7 More Easy Ways To Keep Your Home Cosy This Winter

7 More Easy Ways To Keep Your Home Cosy This Winter

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We all want to be comfortable at home without spending too much on our energy bills. Here are seven more low-cost ways of keeping your home feeling warm and snug over the winter months.

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1. Shelve it

Putting a shelf above a radiator can help to channel heat out into the room rather than having it go straight up to the ceiling. This is an especially useful tip if you have an older house with high ceilings.

2. Keep clear

While we’re talking radiators, don’t put furniture like sofas in front of them as this will just absorb heatr and stop it from warming the rest of the room. Also don’t have long curtains in front of the radiator, make sure they stop just short so that heat isn’t channelled up to the window.

3. Shut it!

If you have spare rooms you don’t use very often, make sure you keep the door closed so as not to waste heat, and turn the radiator valve in there down without turning it off completely.

4. Floor it!

Gaps between floorboards can allow draughts into the room and contribute to heat loss. Carpets are an effective way of stopping this, but if you want the bare boards look you can lay engineered wood flooring from somewhere like http://www.ukflooringdirect.co.uk/engineered-wood-flooring, for a natural floor with no gaps.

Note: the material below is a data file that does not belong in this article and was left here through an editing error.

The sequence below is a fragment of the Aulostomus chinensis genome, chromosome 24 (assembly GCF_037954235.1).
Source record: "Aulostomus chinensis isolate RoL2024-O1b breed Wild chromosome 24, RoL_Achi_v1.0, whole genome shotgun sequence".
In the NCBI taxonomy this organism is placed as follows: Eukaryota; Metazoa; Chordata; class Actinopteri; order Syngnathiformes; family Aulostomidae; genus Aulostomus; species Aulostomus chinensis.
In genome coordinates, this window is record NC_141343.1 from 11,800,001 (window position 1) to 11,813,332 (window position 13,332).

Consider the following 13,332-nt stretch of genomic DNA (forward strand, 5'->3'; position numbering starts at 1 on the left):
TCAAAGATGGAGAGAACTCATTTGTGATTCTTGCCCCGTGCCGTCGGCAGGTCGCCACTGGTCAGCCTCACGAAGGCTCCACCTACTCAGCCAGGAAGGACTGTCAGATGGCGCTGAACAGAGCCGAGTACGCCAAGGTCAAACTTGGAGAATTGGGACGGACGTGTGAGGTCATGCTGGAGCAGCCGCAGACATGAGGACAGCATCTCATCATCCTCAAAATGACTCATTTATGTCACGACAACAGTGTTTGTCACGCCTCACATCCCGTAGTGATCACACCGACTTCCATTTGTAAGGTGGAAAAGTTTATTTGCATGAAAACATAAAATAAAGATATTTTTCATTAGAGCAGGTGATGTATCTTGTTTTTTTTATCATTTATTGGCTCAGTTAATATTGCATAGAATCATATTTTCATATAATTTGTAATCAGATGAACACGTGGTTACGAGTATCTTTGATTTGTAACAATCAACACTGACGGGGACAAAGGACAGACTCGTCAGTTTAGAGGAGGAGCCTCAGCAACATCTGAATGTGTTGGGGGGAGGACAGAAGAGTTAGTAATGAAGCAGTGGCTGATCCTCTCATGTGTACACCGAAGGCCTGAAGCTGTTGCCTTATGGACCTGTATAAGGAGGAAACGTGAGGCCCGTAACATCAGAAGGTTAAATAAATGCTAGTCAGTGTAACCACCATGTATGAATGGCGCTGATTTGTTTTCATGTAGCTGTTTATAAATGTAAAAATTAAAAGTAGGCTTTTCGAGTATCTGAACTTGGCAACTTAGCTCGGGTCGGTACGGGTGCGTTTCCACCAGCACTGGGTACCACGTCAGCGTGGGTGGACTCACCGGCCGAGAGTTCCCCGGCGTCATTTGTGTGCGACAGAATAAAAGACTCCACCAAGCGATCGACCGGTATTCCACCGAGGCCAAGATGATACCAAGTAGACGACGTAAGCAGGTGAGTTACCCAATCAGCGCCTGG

5. Lofty ambition

One of the best ways of keeping heat in is to have your home properly insulated. It’s important to insulate the roof as this is where most heat is lost. Having this done professionally may be costly, but insulating the loft is a simple project that you can undertake yourself, as insulation can be bought cheaply from DIY stores.

6. Hatching out

While you’re insulating the roof, don’t neglect the loft hatch. You can seal up any draughts around the edge with the same type of draught strip used for doors and windows. You can also insulate the back of the hatch by gluing or stapling a plastic bag to it and putting insulation material inside.

7. Clock wise

All central heating systems have a timer but few people use it effectively. If it’s very cold it’s better to set the timer to come on half an hour or so earlier, rather than turning up the thermostat.

 

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